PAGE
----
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COSEWIC Assessment and Update Status Report on the Streambank Lupine (Lupinus rivularis) in Canada

Population Sizes and Trends

This species has not been studied in Canada before, and little data exists on the numbers of populations or numbers of individuals within a population (Table 1). Therefore, declines or increases in numbers, or trends in health or vigour cannot be assessed at this point. However, given that some collections from the extant sites span at least a ten year period, we at least know there is continuity of these stations.

Table 1. Lupinus rivularis: Extant Natural Populations in 2001.
 #LocationSubpopulationMature PlantsSeedlings1
1Sooke--
1
0
2Delta River Road--
45
100+
3Delta / Surrey Border2--
50
100+
4Surrey (Fraser Surrey Docks)a) railway bed #1
1
0
4Surrey (Fraser Surrey Docks)b) railway bed #2
11
30+
4Surrey (Fraser Surrey Docks)c) roadside
20
0
5Port Coquitlam (Pitt River Dyke)--
20
100+
6Port Coquitlam (Coquitlam River)--
100
200+

1 Because this is a perennial species that flowers from May to September, producing pods and dispersing seeds from June onwards, numbers of seedlings at each site vary from visit to visit as the summer progresses. The numbers given here represent seedlings observed on May 22, 2001.

2 A second sub-population of 11 plants was found in this vicinity in 1990 by Lomer, but was not rediscovered in 2001.

Extant locations

1. Sooke

A single plant was discovered at this site in full flower. It appeared to be about three or four years old. While this is not necessarily the site of the collection record by Anderson in 1926, it is likely that collection came from the immediate vicinity. The plant is vulnerable to annual flooding and scouring; however, this would appear to be a natural process for this species, and scouring may actually allow seeds from the seed bank to be uncovered and to germinate. This site possibly lies within a provincial park. The single plant was growing alone, with no associated species, in river rocks behind a low gravel ridge along a river (collection, 2001, Klinkenberg, UBC).

2. Delta River Road

2001 status:

Plants at this site occur both along the Canadian National and Burlington Northern Railway tracks, and on a low floodplain immediately adjacent to the tracks, in the municipal road allowance, along a creek bank leading directly to the Fraser River. Forty-five mature plants were counted, and more than 100 seedlings. The plants on the low floodplain may well represent the founding population for this site, and over time some plants have migrated up onto the railway bed where competition is low and the substrate quite suitable for the species. This site was severely impacted by summer (2001) spraying, and all the mature plants died off. However, a quick check in September 2001 revealed that the seedlings were doing well and were abundant. Plants at this site are growing in a bare gravel substrate (railway bed) and low silted floodplain site adjacent to the tracks. This site was first reported by Lomer in 1986, who recalls that plants were abundant (Lomer 2001 pers. comm.) (collection, 2001, Klinkenberg, UBC).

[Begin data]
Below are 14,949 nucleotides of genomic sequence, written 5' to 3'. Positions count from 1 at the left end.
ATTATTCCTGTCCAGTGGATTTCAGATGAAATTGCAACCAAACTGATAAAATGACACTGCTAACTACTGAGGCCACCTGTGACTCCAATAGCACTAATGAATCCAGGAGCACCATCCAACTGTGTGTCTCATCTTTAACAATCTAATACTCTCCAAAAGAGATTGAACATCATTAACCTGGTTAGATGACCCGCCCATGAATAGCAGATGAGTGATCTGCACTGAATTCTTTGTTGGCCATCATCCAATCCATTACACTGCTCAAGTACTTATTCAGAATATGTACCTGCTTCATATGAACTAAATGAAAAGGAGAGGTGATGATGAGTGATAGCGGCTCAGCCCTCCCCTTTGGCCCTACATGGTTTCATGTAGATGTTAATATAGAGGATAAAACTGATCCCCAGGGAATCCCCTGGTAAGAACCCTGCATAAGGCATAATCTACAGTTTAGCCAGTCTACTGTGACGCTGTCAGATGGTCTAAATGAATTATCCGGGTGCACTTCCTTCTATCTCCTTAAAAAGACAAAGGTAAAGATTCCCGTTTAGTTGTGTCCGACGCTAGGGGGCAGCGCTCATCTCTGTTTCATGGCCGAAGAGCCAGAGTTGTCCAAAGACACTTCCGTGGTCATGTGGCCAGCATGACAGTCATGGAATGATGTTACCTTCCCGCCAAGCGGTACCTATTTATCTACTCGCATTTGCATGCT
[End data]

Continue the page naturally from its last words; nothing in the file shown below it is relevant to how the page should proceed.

2002 Update:

Since we last checked this site in late summer 2001, major railway bed grading has taken place. All of the seedlings we counted then that survived the herbicide spraying have been wiped out. Fresh gravel has been piled alongside the tracks, directly on top of these seedlings, and much of the pre-existing gravel has been pushed outward during the grading process.

What is left of the population at this site is one dozen flowering plants of mixed ages on the small floodplain below the railway bed, and approximately two dozen newly germinated seedlings in the loose gravel at the edge of the railway bed grading area. These seedlings are at risk if further railway maintenance occurs.